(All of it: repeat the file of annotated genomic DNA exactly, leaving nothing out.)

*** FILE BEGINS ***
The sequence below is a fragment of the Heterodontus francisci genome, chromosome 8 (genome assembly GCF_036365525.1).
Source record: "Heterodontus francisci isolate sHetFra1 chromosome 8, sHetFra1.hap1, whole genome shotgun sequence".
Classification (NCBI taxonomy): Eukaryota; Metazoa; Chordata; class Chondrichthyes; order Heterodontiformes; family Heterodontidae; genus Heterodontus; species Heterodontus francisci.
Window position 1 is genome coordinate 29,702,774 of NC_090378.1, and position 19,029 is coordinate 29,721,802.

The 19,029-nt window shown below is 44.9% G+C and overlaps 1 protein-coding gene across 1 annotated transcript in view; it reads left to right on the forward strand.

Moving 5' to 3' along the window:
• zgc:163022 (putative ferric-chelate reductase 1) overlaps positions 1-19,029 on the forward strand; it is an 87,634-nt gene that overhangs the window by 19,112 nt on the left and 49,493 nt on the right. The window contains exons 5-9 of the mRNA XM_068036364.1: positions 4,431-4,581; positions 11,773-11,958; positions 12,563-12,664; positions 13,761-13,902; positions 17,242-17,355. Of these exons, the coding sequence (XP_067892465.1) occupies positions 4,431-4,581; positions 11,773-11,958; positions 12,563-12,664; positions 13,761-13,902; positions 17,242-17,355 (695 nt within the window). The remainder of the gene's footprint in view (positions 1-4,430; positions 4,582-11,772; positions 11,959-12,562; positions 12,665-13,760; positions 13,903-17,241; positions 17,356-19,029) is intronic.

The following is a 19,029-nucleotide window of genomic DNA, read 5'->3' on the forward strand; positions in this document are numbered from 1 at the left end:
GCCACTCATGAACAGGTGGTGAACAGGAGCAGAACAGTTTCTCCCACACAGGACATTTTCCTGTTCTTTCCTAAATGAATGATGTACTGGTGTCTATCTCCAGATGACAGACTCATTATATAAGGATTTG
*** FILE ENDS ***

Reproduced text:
The sequence below is a fragment of the Heterodontus francisci genome, chromosome 8 (genome assembly GCF_036365525.1).
Source record: "Heterodontus francisci isolate sHetFra1 chromosome 8, sHetFra1.hap1, whole genome shotgun sequence".
Classification (NCBI taxonomy): Eukaryota; Metazoa; Chordata; class Chondrichthyes; order Heterodontiformes; family Heterodontidae; genus Heterodontus; species Heterodontus francisci.
Window position 1 is genome coordinate 29,702,774 of NC_090378.1, and position 19,029 is coordinate 29,721,802.

The 19,029-nt window shown below is 44.9% G+C and overlaps 1 protein-coding gene across 1 annotated transcript in view; it reads left to right on the forward strand.

Moving 5' to 3' along the window:
• zgc:163022 (putative ferric-chelate reductase 1) overlaps positions 1-19,029 on the forward strand; it is an 87,634-nt gene that overhangs the window by 19,112 nt on the left and 49,493 nt on the right. The window contains exons 5-9 of the mRNA XM_068036364.1: positions 4,431-4,581; positions 11,773-11,958; positions 12,563-12,664; positions 13,761-13,902; positions 17,242-17,355. Of these exons, the coding sequence (XP_067892465.1) occupies positions 4,431-4,581; positions 11,773-11,958; positions 12,563-12,664; positions 13,761-13,902; positions 17,242-17,355 (695 nt within the window). The remainder of the gene's footprint in view (positions 1-4,430; positions 4,582-11,772; positions 11,959-12,562; positions 12,665-13,760; positions 13,903-17,241; positions 17,356-19,029) is intronic.

The following is a 19,029-nucleotide window of genomic DNA, read 5'->3' on the forward strand; positions in this document are numbered from 1 at the left end:
GCCACTCATGAACAGGTGGTGAACAGGAGCAGAACAGTTTCTCCCACACAGGACATTTTCCTGTTCTTTCCTAAATGAATGATGTACTGGTGTCTATCTCCAGATGACAGACTCATTATATAAGGATTTG